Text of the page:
Knockeen Hills:Irish Poteen. Triple and Quadruple Distilled

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The following statement has been prepared in good faith and based on experiences gained from over 26 years being involved in the production and supply of poteen in Ireland and the United Kingdom. This is no claim that there is any expert knowledge in the fields of UK/EU/H.M.R.C./Irish Revenue Commissioners legislation or its interpretation, and therefore the statement is subject to correction. All corrections received will be carefully considered and reproduced as soon as prudently possible, and should be forwarded to info@knockeenhillsspirits.com

Statement of Transparency.

Knockeen Hills Irish Poteen/Poteen™. / Knockeen Hills Poteen/Poteen©

This statement provides an extract from various legislation and correspondence by the EU/UK and other regulatory bodies, together with some interpretations.

There are historical references to Irish Poteen also being produced in Scotland and England.

Knockeen Hills Poteen™ (EU trademark 000 415539) a family-owned brand, commenced production and bottling Irish poteen in 1996 at Waterford, Ireland, and later in the UK. The distillate continually used was exclusively Irish domestically produced whey spirit with a Commodity Code (CN) commencing 2207.

Whilst EU legislation in 2015 permitted 50% of the ingredients in the distillate for Irish Poteen/Irish Poitin to be sourced from outside Ireland, Knockeen Hills poteens remained using 100% exclusively Irish domestically produced distillate.

On the 7th of March 1997 it became the first Irish Poteen brand to be approved for sale by the Revenue Commissioners on the Irish mainland.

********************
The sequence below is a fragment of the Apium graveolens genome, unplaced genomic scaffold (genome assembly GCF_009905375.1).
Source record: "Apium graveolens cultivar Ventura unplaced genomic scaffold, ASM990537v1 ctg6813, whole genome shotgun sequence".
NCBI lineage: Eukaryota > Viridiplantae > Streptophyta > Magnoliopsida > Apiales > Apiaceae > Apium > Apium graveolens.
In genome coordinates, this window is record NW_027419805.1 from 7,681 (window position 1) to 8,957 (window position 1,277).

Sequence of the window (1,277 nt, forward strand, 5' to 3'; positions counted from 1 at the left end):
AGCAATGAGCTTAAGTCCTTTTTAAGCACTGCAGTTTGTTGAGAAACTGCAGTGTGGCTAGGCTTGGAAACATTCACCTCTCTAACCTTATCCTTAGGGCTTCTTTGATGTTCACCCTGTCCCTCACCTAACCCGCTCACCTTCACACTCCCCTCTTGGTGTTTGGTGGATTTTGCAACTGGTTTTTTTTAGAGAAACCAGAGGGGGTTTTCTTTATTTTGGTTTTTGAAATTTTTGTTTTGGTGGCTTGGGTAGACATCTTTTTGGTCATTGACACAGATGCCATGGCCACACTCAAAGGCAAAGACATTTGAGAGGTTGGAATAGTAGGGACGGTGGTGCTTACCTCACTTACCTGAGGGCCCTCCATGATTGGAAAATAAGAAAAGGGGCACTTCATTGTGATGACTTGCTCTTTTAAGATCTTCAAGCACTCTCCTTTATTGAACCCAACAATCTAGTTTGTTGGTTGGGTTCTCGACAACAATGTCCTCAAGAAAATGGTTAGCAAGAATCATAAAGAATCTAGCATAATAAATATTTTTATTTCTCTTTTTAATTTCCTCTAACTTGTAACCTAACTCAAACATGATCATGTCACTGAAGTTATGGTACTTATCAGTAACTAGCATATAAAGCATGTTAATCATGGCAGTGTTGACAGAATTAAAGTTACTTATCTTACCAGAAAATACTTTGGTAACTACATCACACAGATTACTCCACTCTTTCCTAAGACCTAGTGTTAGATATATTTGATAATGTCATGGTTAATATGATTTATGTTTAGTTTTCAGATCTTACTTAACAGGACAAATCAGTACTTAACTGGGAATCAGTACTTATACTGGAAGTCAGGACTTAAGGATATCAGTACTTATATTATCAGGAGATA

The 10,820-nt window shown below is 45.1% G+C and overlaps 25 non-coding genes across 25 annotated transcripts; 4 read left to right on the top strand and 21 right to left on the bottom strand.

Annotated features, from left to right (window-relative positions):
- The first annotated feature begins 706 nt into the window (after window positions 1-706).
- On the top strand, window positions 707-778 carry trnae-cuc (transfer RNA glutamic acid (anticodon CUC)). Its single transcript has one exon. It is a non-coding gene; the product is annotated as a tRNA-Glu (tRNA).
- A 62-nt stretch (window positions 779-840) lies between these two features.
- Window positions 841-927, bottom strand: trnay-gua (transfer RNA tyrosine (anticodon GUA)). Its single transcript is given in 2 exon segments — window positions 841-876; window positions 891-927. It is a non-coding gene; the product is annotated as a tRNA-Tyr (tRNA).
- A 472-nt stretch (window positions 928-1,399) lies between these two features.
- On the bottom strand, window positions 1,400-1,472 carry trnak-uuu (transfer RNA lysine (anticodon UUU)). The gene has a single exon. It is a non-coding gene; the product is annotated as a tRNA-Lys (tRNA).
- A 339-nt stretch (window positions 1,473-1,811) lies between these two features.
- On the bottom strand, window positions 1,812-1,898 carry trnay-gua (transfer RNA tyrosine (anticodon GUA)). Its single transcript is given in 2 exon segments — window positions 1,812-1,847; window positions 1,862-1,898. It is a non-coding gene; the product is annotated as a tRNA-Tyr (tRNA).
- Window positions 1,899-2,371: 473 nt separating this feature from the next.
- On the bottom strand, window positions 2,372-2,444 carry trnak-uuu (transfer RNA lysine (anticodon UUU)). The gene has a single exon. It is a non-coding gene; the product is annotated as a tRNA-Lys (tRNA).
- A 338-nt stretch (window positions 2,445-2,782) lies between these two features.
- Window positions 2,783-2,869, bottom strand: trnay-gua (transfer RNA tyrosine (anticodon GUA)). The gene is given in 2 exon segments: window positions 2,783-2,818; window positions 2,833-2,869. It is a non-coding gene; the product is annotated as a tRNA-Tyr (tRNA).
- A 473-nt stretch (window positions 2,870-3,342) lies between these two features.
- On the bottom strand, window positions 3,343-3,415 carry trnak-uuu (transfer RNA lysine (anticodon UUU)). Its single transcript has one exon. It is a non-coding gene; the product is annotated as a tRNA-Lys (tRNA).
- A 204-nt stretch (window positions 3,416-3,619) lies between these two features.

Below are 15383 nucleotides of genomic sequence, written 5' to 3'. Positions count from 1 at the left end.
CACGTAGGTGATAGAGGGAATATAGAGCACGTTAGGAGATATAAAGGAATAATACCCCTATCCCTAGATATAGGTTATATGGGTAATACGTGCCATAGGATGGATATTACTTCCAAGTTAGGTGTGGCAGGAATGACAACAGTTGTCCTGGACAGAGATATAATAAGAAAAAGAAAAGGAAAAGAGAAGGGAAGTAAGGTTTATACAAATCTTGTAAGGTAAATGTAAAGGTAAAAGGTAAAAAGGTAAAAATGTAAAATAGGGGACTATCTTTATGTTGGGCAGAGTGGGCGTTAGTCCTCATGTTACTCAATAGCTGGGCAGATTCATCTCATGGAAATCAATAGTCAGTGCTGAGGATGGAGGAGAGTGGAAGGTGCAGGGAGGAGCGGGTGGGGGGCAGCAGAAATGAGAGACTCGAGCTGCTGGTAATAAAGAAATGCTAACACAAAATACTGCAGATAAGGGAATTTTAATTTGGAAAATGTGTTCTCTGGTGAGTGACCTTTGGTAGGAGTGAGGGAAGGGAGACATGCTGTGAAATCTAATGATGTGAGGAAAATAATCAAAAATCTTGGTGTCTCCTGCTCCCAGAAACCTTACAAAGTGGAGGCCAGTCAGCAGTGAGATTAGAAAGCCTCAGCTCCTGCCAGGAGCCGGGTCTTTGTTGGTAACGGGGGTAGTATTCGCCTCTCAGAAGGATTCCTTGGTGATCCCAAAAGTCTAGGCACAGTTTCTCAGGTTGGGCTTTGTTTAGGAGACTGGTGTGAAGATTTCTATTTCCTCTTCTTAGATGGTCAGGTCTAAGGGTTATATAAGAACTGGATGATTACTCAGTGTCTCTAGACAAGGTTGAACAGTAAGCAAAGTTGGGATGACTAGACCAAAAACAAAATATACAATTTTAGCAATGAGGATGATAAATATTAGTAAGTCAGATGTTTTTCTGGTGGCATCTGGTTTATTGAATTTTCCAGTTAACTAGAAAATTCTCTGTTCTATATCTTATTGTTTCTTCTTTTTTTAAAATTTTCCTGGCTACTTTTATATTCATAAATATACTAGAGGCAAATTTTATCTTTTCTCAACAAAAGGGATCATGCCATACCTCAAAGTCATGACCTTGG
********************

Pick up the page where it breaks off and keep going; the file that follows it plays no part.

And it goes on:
These poteens are niche super-premium products having been awarded the 2003 International Wine and Spirit Competition only Gold Medal for Irish Poteens, together with an additional 13 other awards in the UK and the USA. Product was exported amongst other countries to Belgium, Canada, France, Estonia, Germany, Gibraltar, Hong Kong, Monte Carlo, Spain, Sweden, and the USA. Additionally, product was supplied to duty-free operators, including Air Lingus, World Duty free, European Ferries, Sealink, and Irish Ferries

Both the Irish Revenue Commissioners and HMRC were aware in 1997 of the Commodity Codes apportioned, being (CN) 2207 1000 as these appeared in documentation required by them, on every occasion a transfer from bonded warehouses were made.

In June 2007 the EU formally adopted, by Regulation of the EU Commission, Parliament, and Council, ‘Geographical Indicative’ protected status for the spirit category Irish Poteen/Irish Poteen.

On the 15th of January 2008 the first EU Regulation (EC) No. 110/2008 relating to Irish Poteen/Irish Poteen, was passed, and subsequently amended on the 2nd of August 2018 under EU Regulation 2018/1098.

On the 16th of February 2015 the Irish Department of Agriculture Food and the Marine, Industry Development Division wrote advising ‘it appears that your product as currently made will not be in compliance with the technical file to be submitted to the Commission. Your product as currently made can therefore no longer be marketed as Poitin.’

On the 19th of February 2015 the Irish Department of Agriculture Food and the Marine, Industry Development Division wrote suggesting a proposed amending text to the Technical File, which would allow Knockeen Hills products to comply with the technical file. This was agreed by all parties.

On the 20th of February 2015 EU legislation was published including its estimation that by 2025 world-wide case sales would exceed 1 million. Based on potential 2022 UK sales including exports, the current value to H.M. Treasury, is projected to be more than £120 million annually. Northern Ireland was specifically named within this legislation as a geographical area able to produce Irish Poteen.